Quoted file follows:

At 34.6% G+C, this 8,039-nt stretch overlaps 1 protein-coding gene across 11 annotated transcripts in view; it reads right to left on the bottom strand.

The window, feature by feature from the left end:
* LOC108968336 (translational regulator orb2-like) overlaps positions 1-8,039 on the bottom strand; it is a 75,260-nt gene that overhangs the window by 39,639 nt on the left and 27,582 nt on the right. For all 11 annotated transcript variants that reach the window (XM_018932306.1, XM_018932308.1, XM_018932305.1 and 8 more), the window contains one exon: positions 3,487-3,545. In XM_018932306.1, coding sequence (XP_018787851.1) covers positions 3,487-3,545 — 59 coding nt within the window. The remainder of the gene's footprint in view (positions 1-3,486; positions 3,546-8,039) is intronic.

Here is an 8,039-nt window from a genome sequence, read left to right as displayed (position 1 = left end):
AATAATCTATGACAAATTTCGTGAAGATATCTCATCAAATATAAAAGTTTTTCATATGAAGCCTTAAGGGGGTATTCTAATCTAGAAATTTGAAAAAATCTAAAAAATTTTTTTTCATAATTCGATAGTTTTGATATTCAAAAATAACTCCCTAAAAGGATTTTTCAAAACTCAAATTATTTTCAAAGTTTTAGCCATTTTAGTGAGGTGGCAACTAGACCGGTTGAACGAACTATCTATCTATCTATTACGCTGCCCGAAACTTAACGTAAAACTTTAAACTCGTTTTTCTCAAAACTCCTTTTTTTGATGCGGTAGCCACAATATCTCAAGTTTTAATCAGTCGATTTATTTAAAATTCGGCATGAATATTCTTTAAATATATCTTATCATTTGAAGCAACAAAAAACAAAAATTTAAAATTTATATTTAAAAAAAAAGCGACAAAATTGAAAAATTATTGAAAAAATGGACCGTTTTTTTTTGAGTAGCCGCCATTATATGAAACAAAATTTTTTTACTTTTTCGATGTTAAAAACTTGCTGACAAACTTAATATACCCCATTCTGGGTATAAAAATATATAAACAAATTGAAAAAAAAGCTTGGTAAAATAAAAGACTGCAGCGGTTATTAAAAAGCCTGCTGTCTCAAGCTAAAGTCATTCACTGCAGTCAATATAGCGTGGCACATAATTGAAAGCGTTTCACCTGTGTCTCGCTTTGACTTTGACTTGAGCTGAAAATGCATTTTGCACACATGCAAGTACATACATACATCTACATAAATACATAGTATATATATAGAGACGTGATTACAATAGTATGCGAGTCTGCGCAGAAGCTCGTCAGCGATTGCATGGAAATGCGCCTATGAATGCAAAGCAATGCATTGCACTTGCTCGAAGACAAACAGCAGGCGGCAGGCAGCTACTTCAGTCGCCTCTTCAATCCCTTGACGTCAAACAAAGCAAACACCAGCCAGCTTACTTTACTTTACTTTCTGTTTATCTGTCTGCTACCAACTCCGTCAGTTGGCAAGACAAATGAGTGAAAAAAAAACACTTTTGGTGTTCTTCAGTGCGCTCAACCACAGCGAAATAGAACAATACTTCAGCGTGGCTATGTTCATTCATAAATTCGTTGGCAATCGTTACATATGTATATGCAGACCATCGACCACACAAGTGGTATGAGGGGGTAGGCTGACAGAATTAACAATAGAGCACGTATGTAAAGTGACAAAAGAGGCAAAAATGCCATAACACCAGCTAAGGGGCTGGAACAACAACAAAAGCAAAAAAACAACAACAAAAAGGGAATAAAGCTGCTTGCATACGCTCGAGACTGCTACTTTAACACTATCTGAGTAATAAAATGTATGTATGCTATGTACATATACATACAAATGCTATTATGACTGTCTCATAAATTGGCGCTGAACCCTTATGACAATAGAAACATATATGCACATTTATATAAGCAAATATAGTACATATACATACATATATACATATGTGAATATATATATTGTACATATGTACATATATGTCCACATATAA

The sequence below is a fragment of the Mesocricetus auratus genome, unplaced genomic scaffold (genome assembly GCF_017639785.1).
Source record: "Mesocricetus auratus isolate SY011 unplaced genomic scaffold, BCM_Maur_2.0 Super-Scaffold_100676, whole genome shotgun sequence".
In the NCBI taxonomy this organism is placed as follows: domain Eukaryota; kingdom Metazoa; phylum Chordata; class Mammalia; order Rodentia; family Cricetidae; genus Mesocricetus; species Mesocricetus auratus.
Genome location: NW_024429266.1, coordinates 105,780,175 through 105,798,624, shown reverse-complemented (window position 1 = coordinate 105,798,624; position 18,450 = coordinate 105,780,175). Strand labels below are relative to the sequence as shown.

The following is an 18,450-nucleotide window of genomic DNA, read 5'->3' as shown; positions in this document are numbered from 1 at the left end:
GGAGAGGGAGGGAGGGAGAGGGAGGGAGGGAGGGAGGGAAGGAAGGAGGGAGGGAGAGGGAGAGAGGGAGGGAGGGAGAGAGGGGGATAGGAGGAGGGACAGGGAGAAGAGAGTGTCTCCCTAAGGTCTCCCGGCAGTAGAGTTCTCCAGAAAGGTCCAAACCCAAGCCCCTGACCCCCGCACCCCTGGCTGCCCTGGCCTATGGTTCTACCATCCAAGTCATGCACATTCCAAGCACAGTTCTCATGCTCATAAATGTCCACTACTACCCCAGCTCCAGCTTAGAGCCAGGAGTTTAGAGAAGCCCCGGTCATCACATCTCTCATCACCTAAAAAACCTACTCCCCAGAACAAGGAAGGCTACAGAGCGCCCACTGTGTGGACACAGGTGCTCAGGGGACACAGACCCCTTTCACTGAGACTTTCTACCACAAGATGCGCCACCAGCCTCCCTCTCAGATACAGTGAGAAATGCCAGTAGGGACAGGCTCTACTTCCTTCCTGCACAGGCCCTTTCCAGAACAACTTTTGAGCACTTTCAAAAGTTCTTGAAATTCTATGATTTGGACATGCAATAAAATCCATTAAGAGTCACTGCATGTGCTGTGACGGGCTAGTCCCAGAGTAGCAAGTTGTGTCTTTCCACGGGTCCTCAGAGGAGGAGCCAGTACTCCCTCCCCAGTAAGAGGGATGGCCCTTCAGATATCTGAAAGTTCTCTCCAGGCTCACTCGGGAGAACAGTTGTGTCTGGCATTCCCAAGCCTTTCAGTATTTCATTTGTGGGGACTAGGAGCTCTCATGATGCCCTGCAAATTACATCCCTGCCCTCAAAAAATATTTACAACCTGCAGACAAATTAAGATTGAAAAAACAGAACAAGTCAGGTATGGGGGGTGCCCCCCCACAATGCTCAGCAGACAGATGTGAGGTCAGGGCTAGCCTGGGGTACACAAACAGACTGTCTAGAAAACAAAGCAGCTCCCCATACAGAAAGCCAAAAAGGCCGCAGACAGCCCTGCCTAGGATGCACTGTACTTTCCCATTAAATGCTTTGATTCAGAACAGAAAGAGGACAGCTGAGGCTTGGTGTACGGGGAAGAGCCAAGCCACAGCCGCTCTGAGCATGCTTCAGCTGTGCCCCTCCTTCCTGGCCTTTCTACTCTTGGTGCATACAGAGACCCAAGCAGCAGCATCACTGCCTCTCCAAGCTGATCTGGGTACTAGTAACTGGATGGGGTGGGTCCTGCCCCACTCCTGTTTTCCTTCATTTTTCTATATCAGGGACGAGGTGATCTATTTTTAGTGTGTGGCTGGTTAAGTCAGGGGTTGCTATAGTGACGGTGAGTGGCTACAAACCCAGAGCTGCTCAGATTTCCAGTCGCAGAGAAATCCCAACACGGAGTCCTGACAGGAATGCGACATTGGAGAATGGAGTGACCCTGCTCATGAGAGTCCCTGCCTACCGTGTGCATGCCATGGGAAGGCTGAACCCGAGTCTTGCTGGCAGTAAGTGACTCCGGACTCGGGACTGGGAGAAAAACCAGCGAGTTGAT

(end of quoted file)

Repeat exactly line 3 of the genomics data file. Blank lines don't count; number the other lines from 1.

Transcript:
* LOC108968336 (translational regulator orb2-like) overlaps positions 1-8,039 on the bottom strand; it is a 75,260-nt gene that overhangs the window by 39,639 nt on the left and 27,582 nt on the right. For all 11 annotated transcript variants that reach the window (XM_018932306.1, XM_018932308.1, XM_018932305.1 and 8 more), the window contains one exon: positions 3,487-3,545. In XM_018932306.1, coding sequence (XP_018787851.1) covers positions 3,487-3,545 — 59 coding nt within the window. The remainder of the gene's footprint in view (positions 1-3,486; positions 3,546-8,039) is intronic.